The Publisher Says: A deeply compelling exploration of the death industry and the people—morticians, detectives, crime scene cleaners, embalmers, executioners—who work in it and what led them there.

We are surrounded by death. It is in our news, our nursery rhymes, our true-crime podcasts. Yet from a young age, we are told that death is something to be feared. How are we supposed to know what we’re so afraid of, when we are never given the chance to look?

Fueled by a childhood fascination with death, journalist Hayley Campbell searches for answers in the people who make a living by working with the dead. Along the way, she encounters mass fatality investigators, embalmers, and a former executioner who is responsible for ending sixty-two lives. She meets gravediggers who have already dug their own graves, visits a cryonics facility in Michigan, goes for late-night Chinese with a homicide detective, and questions a man whose job it is to make crime scenes disappear.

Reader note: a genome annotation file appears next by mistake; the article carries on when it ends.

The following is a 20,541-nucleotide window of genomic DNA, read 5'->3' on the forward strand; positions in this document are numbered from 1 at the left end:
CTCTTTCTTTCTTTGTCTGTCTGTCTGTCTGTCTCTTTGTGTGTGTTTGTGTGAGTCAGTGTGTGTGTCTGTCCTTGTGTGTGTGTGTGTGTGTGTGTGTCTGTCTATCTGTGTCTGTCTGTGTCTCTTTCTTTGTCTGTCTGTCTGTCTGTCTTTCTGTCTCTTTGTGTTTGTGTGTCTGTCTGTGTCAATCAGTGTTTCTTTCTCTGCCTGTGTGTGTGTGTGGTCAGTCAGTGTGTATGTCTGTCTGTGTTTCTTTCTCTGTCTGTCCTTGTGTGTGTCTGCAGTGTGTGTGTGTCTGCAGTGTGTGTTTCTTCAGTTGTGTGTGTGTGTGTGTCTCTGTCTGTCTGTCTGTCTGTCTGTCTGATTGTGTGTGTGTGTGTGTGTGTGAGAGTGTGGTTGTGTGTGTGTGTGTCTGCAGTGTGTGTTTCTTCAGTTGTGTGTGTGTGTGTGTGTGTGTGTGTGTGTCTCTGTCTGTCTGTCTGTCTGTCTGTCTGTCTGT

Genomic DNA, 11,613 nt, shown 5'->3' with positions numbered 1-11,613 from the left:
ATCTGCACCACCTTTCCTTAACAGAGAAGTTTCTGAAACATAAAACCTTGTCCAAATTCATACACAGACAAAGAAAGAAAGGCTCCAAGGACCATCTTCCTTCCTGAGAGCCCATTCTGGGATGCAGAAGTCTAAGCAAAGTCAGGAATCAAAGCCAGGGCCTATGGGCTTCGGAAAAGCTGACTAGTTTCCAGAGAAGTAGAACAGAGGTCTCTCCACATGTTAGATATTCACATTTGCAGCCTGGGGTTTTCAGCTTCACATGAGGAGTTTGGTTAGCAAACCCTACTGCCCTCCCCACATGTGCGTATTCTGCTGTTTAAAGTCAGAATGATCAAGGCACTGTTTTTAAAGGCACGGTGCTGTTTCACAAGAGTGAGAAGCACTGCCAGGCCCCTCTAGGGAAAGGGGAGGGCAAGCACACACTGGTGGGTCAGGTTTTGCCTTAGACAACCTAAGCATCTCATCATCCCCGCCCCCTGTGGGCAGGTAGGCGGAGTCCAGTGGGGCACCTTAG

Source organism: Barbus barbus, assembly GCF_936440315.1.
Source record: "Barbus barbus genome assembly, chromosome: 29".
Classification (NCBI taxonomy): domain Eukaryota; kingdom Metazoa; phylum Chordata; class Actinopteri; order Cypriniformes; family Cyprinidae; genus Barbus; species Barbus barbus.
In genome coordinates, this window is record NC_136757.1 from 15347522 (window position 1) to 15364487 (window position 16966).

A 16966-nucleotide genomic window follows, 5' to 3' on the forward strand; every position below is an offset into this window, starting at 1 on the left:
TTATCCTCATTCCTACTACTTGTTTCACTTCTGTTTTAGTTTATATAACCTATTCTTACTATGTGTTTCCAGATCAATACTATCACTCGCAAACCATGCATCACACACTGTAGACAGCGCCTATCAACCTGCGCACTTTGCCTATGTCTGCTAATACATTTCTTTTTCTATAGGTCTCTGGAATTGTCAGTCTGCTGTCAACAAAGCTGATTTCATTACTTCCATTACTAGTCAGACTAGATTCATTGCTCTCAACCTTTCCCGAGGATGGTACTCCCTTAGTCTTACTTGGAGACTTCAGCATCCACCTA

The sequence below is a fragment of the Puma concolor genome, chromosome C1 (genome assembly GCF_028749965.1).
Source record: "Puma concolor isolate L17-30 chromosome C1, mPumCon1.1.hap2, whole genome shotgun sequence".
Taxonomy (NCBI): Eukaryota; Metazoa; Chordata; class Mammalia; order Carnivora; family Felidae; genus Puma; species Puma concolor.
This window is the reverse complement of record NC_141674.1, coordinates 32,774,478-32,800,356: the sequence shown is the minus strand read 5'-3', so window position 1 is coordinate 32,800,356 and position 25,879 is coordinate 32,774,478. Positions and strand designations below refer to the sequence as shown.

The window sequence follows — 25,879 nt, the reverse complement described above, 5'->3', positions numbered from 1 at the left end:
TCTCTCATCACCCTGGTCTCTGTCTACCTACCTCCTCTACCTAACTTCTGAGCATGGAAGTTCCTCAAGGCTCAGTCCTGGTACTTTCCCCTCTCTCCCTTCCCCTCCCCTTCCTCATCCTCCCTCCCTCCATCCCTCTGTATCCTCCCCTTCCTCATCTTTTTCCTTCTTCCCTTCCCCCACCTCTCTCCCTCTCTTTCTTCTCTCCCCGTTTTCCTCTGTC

Through Campbell’s incisive and candid interviews with these people who see death every day, she asks: Why would someone choose this kind of life? Does it change you as a person? And are we missing something vital by letting death remain hidden? A dazzling work of cultural criticism, All the Living and the Dead weaves together reportage with memoir, history, and philosophy, to offer readers a fascinating look into the psychology of Western death.

I RECEIVED A DRC FROM THE PUBLISHER VIA NETGALLEY. THANK YOU.